Anyway, so there I was in a pew right at the front, desperately trying not to bawl aloud and disrupt anything, and the pastor came up to us to give us the communion wafer and bless us. And I didn’t know what to do when he came to me.

I was so messed up that I could barely get any coherent thoughts together, never mind get any intelligible words out. I didn’t know how to respectfully say that I wasn’t baptised and wanted to decline the communion because accepting it is Not Done and I was alone and surrounded by people I didn’t know and who didn’t know me. They might have had a voice (and more knowledge of church doctrine) to inform the pastor, but they didn’t know I needed that kind of help.

And did I mention that I was already a mess? So I was desperately trying to get the pastor to understand that I didn’t want to be disrespectful as well as trying to keep from having a complete and utter meltdown and from causing a scene because how dare this not-religious person attend this Mass and accept communion. I wasn’t expecting the pastor to throw me out. I wasn’t expecting much of anything except distantly and dimly expecting him to be incredibly upset and angry, and I didn’t want that to mar my baby cousin’s Mass or hurt my family.

Because I was such a mess, I think it took the pastor a couple of seconds to understand what the problem was and why this person was trying to not accept the communion wafer. And he kind of just… smiled and said it was okay, that it was a gift, and he understood. Possibly not in that order.

So I took one of the tissues people had given me because I was crying so badly and I wrapped up that communion wafer and tucked it safely in a pocket because I didn’t want anything to happen to it. If it was a gift, the least I could do was keep it safe and accept it with the grace with which it was given.

But I am deeply grateful to that pastor for that kindness and understanding. I was always taught that it was the greatest faux pas you could possibly commit if attending a Catholic Mass or event because you were related to religious Catholics. But that pastor…

Listen, I had misgivings over attending precisely because I’m not religious or baptised. I know I wanted to be there for my family and I know my cousin would have appreciated it because family. But I’m not comfortable in religious buildings precisely because I’m not religious. It feels disrespectful to enter them when you don’t belief in that religion’s tenets. That’s probably just me, but when it’s a Mass like this and the people you love are religious it’s an uncomfortable combination. You want to be there for them because love and family. But you also want to stay away because love and family.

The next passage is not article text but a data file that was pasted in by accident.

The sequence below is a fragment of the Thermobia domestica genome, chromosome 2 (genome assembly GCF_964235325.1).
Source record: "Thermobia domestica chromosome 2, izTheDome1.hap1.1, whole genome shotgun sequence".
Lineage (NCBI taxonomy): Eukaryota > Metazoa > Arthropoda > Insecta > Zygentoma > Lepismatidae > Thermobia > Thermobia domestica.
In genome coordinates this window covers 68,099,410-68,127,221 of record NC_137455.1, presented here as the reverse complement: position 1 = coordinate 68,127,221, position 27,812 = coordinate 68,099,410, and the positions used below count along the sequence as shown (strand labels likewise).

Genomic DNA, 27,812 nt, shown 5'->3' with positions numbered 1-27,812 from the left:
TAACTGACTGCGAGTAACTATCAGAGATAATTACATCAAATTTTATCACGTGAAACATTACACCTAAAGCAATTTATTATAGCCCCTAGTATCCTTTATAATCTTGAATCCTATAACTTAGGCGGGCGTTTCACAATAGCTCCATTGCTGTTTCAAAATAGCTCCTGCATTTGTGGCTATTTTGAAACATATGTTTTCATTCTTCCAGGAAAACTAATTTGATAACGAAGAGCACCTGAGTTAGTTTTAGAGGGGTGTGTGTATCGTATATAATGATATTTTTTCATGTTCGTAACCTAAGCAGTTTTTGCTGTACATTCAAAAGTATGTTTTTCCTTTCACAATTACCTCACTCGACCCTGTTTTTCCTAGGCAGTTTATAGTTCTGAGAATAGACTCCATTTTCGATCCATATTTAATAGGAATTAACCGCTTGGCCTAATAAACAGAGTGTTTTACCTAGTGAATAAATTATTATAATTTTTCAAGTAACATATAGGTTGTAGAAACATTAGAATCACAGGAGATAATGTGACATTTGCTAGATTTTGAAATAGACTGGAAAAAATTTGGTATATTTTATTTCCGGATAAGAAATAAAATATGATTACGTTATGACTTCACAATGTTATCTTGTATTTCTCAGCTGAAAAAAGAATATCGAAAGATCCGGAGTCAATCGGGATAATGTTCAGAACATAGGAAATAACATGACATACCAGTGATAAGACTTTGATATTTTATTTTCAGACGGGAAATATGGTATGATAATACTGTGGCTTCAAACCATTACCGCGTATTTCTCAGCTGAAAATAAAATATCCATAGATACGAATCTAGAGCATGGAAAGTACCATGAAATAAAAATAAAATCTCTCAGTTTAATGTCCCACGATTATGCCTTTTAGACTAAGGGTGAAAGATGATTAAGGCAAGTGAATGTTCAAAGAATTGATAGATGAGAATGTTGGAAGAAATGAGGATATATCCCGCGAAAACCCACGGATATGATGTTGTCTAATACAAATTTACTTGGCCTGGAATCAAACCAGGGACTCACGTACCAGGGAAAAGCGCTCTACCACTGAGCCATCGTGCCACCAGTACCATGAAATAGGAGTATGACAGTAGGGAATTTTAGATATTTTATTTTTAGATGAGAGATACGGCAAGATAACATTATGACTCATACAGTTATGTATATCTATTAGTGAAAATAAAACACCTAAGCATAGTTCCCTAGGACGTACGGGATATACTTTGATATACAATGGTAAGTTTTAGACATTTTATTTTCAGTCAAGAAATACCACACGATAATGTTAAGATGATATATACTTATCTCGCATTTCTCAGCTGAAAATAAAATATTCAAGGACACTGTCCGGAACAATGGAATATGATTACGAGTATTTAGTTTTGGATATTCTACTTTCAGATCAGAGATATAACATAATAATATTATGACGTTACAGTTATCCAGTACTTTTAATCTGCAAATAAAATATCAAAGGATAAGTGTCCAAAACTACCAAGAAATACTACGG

Being offered the communion with no clear way to explain “I am not Catholic. You should not be offering me this” was, for me, the worst case scenario of what could have happened. And that pastor just smiled and… understood. Perhaps. At least enough to soften that worst case scenario into something that let me attend the rest of the Mass until the end without breaking down into tiny pieces.

And then after the Mass, when I told some of my family, I was told that some pastors and priests they’d known would actually throw you out of the church for what I did because it is that Not Done.

And so… That is the kindness that I wanted to start off with. Just a simple smile and a few words for a grieving and upset young woman because that kindness meant so much to me. I’m not sure I can really put into words why. It’s just… he didn’t make a fuss. He didn’t ask me to explain anything clearly. He didn’t ask me to leave. He just… soothed. Made that unbearable situation just a smidge more bearable.

I still feel bad because, seriously, what I did is Not Done, but in that moment? I think the pastor did the kindest thing he could have done for me and I just… think of it a lot. I wasn’t expecting anything bad to happen at the time, mind you. My brain was too scrambled to expect anything, really. It just… I didn’t know what to do or how to handle anything. I was far more affected than I thought I’d be and I was far more of a mess than I’d expected. I think I started crying around the beginning of the Mass and I didn’t stop until I was back out of the church and it was so hard not to bawl and disrupt everything with noise. Adding what I’d been taught was the greatest taboo and faux pas to the mix… I would’ve snapped and broken.

But I didn’t because the pastor said it was okay, that the communion wafer was a gift and he understood. I think maybe that’s the thing that makes me think of it so often. That understanding that I loved my cousin and love my family and that’s what saw me sitting at the very edge of the first pew where I didn’t have any good way to avoid being offered communion or knew how to discretely signal to be passed by. That it was okay for me to attend the Mass at all and be there for my family, even though I’m not Catholic (or otherwise religious).

Maybe. I don’t know. I just know that if you asked me to mention the kindest things anyone has ever done for me, that’s about the first thing I’ll talk about. Even if I don’t think I have the words to express why, or how, adequately.

I did try to thank him, so I hope he picked up on that too.

(Lastly, I apologise if I got any of the terminology mixed up. If I did, please let me know and I can see about fixing it, or at least adding a note of correction.)